Urban Gardening: How to Begin Composting
Living on a farm makes it a lot easier to grow your own food and compost your scraps to produce more food – thereby continuing the cycle of growth and renewal. But often it is the case that for those living in urban areas, it is a lot more challenging to have the motivation and know-how of doing these things. The restrictions of space and time often prevent urban dwellers from knowing where to start with composting. However, achieving the dream of being as self-sufficient as possible, no matter where you live, is an attainable lifestyle choice.
Don’t Waste Anything
When someone dies and you attend a funeral, often somewhere during the proceedings you will hear the line “ashes to ashes, dust to dust”. This could refer to the idea that organic matter comes from the earth and returns to the earth. In the funeral context we remember that humans are made of organic matter – we are raised from the earth, and return to it once we are finished with our physical bodies.
Every organic item (and some non-organic items) that you come into contact with, have the ability to go back into the cycle and become something else. So start thinking outside the box. Look at things from the perspective of ‘how can this be used’ before throwing it in the bin.
Save Your Scraps
Preparing a healthy meal usually produces a bunch of vegetable scraps that are often thrown away into the bin where they go to landfill, and rot away next to a plastic bag or a disposable nappy. In this scenario, their use is limited and the cycle ends when they rot and become nothing. However, saving your vegetable scraps and composting them allows you to produce something from what would normally be discarded. Compost scraps can become food for your plants, so you can eat again, and again and again, from the same organic matter.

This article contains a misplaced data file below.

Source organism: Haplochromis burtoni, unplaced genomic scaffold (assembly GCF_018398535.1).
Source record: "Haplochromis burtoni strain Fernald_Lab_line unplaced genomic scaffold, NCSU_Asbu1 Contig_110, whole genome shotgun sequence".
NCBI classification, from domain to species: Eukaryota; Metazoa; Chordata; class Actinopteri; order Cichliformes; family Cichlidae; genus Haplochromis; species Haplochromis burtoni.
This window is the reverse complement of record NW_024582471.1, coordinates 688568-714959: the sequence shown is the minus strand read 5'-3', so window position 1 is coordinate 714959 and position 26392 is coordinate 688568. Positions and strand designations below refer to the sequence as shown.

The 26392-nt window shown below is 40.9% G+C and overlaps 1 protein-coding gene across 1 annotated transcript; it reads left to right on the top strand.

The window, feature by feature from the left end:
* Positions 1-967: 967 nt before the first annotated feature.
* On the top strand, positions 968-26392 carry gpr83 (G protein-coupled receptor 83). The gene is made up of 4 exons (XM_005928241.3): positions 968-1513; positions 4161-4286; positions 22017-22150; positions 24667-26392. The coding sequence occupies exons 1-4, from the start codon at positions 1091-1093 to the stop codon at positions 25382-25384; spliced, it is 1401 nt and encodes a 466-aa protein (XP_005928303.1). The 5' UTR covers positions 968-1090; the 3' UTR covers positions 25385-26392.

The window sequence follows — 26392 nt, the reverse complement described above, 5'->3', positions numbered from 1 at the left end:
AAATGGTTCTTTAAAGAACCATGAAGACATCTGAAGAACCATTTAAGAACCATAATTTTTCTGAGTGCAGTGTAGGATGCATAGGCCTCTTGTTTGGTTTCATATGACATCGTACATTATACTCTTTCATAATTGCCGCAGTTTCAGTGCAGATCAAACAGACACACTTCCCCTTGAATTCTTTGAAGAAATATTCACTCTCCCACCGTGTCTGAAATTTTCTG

Compost does not need to be something that takes up a lot of space in your garden, especially if you have a limited area to use for what you want to do. Having a compost bin in the corner of your garden provides somewhere for you to throw your scraps, where they can become of use. Composting assists you in turning your vegetable scraps into fertiliser for your plants.
Did you know that worms love to eat your scraps? Worms will eat breads and grains, vegetables and fruits, as well as tea bags and coffee grounds. They turn this organic waste into rich soil that can be used for growing fresh food. You can easily create a worm farm with a little know how, and they do not take up much space, making them the ideal compost buddies for those living in urban areas.